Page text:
The Last Quarter Moon is Saturday September 12. Mercury is visible low in the evening twilight. Jupiter is visible the whole night and is easily seen as the brightest object in the sky. In the morning, Venus and Mars are seen above the eastern horizon before dawn, and are visited by the crescent Moon. In the early morning of Friday September 11 the Moon passes through the Pleiades.
Evening sky looking west at 6:30 pm local time on Sunday September 13. Click to embiggen.
The Last Quarter Moon is Saturday September 12.
Mercury is becoming more difficult to see in the western evening twilight(see diagram left). Mercury is below the bright star Spica and is rapidly lowering towards the horizon. By the end of the week it will be almost impossible to see.
Saturn is no longer visible, immersed in the twilight glow.
Jupiter is visible the whole night and is easily seen as the brightest object in the sky. While Jupiter is past opposition, where it is biggest and brightest as seen from Earth, it is still more than big enough to be appreciated in even the smallest telescope. If you don't have a telescope to view Jupiter, why not go to one of your local Astronomical Societies or Planetariums open nights? Jupiter's Moons are readily visible in binoculars or a small telescope. On Thursday September 10 and Saturday September 12 Jupiter has an interesting alignment of Moons.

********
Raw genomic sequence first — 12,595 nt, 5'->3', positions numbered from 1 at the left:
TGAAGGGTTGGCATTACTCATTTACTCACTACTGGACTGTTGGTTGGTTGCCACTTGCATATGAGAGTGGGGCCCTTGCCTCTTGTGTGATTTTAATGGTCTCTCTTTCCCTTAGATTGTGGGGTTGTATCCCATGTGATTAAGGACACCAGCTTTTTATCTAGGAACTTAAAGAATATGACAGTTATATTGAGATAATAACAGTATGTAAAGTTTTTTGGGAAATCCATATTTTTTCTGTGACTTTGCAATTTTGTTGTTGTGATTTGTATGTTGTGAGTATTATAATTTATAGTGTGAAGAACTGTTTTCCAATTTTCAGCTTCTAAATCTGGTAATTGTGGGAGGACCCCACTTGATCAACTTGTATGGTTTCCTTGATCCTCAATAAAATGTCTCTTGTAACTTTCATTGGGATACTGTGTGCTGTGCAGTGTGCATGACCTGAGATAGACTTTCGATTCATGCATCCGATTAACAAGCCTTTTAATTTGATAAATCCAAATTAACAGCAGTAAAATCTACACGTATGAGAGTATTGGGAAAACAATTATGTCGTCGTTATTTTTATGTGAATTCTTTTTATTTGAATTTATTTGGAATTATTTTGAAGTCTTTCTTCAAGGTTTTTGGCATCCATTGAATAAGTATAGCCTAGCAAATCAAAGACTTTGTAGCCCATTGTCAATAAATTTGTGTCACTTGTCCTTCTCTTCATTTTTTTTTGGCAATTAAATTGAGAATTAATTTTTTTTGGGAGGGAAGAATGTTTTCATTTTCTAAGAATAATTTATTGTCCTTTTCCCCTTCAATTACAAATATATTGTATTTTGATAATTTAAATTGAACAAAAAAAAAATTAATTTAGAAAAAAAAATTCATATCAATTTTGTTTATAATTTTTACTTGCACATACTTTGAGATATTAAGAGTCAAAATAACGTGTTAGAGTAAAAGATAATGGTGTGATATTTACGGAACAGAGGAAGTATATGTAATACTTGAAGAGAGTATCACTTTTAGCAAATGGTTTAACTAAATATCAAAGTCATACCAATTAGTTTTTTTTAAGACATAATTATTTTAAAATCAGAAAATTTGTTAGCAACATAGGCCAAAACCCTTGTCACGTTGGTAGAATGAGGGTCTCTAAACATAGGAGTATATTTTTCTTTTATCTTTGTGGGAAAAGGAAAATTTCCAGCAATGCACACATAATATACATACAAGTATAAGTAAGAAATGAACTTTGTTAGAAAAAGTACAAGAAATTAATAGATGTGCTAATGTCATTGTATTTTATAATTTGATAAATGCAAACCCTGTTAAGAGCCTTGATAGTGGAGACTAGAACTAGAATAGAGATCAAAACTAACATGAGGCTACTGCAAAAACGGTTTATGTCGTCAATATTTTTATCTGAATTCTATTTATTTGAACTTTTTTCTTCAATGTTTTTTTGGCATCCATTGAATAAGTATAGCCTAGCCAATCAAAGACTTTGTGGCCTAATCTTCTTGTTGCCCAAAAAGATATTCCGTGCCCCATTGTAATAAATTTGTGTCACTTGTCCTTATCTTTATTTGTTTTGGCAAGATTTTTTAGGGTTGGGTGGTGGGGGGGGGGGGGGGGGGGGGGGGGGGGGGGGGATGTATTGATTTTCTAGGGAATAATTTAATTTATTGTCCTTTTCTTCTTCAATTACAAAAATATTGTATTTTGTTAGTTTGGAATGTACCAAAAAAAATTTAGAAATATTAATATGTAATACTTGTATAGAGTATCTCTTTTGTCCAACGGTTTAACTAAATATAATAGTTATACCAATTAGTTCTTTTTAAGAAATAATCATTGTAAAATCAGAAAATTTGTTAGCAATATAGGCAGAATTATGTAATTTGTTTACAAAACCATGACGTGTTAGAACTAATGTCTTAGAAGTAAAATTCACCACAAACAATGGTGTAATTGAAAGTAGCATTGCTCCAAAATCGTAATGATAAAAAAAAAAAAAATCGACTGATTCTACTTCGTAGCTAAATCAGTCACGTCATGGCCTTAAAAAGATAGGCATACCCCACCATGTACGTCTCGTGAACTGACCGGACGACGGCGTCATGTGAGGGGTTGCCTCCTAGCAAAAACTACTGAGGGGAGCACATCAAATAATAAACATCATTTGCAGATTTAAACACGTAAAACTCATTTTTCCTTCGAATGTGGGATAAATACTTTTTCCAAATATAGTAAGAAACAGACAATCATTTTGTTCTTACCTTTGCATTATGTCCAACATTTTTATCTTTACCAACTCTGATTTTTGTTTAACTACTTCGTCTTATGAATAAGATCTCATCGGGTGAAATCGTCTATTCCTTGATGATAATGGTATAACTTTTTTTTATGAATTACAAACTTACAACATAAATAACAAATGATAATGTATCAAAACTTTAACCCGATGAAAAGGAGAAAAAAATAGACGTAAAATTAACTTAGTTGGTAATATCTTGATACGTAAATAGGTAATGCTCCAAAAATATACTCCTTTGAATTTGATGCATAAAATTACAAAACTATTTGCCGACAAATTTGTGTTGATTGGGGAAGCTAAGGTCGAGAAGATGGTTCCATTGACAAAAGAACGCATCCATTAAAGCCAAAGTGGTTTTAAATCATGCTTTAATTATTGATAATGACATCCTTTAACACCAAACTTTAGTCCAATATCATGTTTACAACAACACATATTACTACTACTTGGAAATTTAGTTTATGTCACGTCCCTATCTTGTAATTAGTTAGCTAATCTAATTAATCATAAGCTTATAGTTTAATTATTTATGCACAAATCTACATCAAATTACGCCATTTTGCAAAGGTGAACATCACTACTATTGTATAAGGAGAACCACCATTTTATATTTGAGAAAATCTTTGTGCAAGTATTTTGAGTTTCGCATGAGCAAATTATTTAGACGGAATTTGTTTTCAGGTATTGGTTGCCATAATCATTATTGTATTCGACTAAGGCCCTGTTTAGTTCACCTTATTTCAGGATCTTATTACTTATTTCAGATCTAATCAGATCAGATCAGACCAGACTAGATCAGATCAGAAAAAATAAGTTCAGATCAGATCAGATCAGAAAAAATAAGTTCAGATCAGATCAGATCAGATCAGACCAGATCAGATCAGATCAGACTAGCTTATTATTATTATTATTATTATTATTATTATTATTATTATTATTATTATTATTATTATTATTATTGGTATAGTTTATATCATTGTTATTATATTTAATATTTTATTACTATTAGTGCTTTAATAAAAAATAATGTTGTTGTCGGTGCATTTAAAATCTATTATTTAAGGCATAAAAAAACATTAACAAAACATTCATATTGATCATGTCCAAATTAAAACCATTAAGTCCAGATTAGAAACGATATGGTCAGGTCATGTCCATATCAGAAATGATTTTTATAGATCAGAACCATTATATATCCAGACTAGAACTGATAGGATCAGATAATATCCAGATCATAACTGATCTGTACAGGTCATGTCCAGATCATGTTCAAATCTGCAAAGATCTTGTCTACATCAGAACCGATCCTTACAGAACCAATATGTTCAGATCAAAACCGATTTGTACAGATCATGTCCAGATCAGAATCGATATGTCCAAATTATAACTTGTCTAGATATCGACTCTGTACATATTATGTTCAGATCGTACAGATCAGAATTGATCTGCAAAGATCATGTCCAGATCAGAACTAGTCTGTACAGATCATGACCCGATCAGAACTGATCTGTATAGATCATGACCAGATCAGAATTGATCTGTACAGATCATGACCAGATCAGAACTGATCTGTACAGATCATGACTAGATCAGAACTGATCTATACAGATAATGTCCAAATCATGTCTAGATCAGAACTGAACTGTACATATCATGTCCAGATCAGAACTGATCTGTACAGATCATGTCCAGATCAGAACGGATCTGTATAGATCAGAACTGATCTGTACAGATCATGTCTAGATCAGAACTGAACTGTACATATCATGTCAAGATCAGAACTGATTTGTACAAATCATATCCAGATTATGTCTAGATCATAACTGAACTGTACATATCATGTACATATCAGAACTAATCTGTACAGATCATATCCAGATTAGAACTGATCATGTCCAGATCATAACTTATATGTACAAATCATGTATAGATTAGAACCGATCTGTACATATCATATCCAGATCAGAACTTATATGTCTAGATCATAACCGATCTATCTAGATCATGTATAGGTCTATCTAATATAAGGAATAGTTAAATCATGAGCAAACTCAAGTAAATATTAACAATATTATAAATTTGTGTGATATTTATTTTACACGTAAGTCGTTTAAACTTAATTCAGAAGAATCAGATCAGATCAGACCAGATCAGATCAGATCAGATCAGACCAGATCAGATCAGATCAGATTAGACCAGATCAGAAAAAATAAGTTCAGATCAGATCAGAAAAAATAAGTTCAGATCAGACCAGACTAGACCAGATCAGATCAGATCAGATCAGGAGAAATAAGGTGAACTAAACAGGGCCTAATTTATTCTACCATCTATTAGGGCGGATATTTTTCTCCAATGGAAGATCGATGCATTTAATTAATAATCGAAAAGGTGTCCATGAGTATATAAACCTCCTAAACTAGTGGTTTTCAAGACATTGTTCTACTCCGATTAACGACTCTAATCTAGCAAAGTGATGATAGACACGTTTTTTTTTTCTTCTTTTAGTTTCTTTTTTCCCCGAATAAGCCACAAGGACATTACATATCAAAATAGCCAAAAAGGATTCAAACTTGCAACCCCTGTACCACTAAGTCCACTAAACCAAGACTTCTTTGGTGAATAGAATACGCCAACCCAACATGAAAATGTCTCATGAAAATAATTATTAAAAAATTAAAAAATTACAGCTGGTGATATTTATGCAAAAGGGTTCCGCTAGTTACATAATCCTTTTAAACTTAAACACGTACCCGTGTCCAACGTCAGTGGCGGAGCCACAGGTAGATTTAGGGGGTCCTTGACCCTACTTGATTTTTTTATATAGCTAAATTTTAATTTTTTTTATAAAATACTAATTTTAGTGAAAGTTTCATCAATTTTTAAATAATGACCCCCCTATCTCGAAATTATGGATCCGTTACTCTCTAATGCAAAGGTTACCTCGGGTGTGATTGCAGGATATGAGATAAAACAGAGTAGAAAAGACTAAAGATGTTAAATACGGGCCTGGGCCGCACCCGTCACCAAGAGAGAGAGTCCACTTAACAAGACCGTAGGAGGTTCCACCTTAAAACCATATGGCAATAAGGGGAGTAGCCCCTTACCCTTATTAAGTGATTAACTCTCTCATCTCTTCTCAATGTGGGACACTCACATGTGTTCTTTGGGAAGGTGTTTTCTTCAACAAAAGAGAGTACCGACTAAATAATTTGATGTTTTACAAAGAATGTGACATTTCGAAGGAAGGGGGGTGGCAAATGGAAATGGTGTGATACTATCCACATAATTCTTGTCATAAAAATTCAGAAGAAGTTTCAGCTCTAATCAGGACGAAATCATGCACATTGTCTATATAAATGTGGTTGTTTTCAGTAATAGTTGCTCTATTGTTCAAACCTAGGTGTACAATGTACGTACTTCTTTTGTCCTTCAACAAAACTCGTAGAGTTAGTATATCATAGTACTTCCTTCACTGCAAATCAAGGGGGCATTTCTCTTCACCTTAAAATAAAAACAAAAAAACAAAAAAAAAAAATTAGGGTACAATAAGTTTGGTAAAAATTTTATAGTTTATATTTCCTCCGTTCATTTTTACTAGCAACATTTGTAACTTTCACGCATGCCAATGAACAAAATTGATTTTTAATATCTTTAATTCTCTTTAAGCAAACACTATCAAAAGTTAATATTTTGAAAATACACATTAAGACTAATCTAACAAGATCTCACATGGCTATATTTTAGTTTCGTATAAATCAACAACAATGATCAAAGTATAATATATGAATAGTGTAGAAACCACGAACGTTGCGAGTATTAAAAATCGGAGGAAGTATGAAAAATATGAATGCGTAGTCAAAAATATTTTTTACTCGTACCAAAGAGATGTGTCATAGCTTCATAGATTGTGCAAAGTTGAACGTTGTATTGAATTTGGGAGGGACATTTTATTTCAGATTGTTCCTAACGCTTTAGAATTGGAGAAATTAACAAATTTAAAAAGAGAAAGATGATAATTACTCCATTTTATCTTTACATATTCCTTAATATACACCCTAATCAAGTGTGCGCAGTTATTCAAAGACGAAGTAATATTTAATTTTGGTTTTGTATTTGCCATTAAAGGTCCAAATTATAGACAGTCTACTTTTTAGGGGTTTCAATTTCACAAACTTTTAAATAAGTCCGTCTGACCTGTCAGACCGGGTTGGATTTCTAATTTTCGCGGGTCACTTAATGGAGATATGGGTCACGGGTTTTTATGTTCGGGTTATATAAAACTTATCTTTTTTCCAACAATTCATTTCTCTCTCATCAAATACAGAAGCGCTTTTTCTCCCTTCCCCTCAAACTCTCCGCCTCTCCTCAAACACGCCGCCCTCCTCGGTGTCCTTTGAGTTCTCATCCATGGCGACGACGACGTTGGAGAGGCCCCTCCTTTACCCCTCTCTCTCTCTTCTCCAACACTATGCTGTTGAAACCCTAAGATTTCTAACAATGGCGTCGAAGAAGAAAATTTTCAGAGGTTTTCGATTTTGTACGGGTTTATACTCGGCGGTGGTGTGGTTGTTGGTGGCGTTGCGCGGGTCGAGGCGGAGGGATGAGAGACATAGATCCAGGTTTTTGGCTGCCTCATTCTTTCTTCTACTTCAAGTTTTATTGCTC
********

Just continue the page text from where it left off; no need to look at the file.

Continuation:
Eastern horizon with Venus and the Moon at 5:30 am local time on Thursday morning September 17, click to embiggen.
In the morning, Venus and Mars are readily visible in the eastern sky. Red Mars is in the constellation of Gemini. On Monday September 14 the crescent Moon is just below Mars.
Bright white Venus is close to the horizon, but is still readily visible in the dawn twilight if you have a clear, unobstructed horizon. On Thursday September 17 Venus is near the crescent Moon. During the week Venus comes closer to the horizon.
In between September 14 and 17 the alignment of Mars and Venus with the waning crescent Moon will also be attractive.
A binocular view of the Moon in the Pleaides as seen from Darwin on the morning of September 11 at 00:11 am local time.
In the early hours of the morning of September 11 (between just after midnight to just before 1 am, depending on where you live) The Moon will pass through the Pleiades cluster, occulting several stars, so bright, most very faint. The best views will be in northern Australia (Darwin, Cairns, Cape York). For more information and times for your local areas see the Southern Skywatch occultation table.
Printable PDF maps of the Eastern sky at 10 pm, Western sky at 10 pm. For further details and more information on what's up in the sky, see Southern Skywatch. Cloud cover predictions can be found at SkippySky.